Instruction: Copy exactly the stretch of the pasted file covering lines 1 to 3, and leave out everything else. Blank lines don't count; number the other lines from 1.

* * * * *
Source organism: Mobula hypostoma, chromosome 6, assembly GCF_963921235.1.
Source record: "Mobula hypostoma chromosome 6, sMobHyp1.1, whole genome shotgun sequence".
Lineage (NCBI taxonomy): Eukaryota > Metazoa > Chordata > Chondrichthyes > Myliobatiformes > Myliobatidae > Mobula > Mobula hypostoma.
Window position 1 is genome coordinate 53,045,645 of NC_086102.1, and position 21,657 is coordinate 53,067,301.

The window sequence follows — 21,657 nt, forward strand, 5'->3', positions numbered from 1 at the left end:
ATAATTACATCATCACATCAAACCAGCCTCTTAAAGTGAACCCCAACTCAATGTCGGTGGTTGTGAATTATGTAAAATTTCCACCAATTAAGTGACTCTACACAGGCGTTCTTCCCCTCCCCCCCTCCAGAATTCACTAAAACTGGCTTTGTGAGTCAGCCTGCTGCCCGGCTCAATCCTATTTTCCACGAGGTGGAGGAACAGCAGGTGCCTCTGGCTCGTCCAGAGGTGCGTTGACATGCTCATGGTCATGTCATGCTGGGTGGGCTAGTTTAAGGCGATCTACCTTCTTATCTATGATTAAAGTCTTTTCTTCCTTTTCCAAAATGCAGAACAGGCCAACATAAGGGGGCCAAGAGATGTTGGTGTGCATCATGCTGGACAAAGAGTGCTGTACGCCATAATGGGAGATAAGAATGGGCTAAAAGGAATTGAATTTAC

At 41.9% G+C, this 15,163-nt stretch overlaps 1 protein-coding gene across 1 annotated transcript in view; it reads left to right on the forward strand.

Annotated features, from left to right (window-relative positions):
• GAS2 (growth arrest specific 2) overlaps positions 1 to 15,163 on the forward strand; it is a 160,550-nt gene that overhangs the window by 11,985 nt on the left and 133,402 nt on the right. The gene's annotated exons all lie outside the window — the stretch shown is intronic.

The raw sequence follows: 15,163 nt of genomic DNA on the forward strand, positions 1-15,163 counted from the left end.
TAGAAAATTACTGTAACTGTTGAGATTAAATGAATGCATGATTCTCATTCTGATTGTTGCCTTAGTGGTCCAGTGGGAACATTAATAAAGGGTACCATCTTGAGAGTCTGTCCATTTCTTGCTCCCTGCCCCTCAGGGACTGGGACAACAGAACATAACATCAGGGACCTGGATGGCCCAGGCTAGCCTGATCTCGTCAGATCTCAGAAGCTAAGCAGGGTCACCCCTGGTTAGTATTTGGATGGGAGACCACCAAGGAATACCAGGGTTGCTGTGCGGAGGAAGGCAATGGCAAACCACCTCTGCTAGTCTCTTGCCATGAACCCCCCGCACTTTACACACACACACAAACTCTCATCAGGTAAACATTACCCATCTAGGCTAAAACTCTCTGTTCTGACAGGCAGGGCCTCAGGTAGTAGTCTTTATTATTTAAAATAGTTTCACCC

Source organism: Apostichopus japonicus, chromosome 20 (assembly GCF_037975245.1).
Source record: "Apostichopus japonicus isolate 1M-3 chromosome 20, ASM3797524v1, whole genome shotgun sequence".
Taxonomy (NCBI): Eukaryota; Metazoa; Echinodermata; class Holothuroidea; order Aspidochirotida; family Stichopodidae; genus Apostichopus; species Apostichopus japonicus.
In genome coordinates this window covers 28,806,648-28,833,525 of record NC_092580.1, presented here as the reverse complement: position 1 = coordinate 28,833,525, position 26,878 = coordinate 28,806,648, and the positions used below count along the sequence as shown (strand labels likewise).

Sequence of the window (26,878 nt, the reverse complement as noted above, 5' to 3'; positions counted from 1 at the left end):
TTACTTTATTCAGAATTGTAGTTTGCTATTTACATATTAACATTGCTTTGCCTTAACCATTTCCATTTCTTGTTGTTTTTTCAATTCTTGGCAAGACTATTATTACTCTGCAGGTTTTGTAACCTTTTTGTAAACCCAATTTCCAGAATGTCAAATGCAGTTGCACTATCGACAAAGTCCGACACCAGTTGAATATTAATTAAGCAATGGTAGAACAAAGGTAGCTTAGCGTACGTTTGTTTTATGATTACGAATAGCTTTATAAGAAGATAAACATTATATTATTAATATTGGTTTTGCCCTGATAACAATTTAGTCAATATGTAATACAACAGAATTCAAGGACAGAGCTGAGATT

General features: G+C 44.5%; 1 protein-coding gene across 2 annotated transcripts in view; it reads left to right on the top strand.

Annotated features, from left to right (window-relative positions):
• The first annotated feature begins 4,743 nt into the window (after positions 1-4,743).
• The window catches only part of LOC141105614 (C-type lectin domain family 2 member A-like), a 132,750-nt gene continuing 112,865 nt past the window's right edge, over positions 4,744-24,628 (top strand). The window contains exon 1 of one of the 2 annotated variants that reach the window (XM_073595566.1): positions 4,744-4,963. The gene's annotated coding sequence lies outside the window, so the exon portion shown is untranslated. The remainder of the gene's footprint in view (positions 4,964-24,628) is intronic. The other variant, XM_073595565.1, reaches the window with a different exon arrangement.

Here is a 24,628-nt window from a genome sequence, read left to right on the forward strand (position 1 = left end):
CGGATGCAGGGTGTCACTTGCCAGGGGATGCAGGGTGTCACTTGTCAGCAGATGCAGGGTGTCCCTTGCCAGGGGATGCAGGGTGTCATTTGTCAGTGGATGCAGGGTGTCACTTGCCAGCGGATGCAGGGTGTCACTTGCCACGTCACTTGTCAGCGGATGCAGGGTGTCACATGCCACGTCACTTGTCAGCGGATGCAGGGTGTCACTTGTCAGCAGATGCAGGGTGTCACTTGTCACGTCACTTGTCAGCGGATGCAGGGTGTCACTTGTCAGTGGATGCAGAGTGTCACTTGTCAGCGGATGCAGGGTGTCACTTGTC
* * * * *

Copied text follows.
Source organism: Mobula hypostoma, chromosome 6, assembly GCF_963921235.1.
Source record: "Mobula hypostoma chromosome 6, sMobHyp1.1, whole genome shotgun sequence".
Lineage (NCBI taxonomy): Eukaryota > Metazoa > Chordata > Chondrichthyes > Myliobatiformes > Myliobatidae > Mobula > Mobula hypostoma.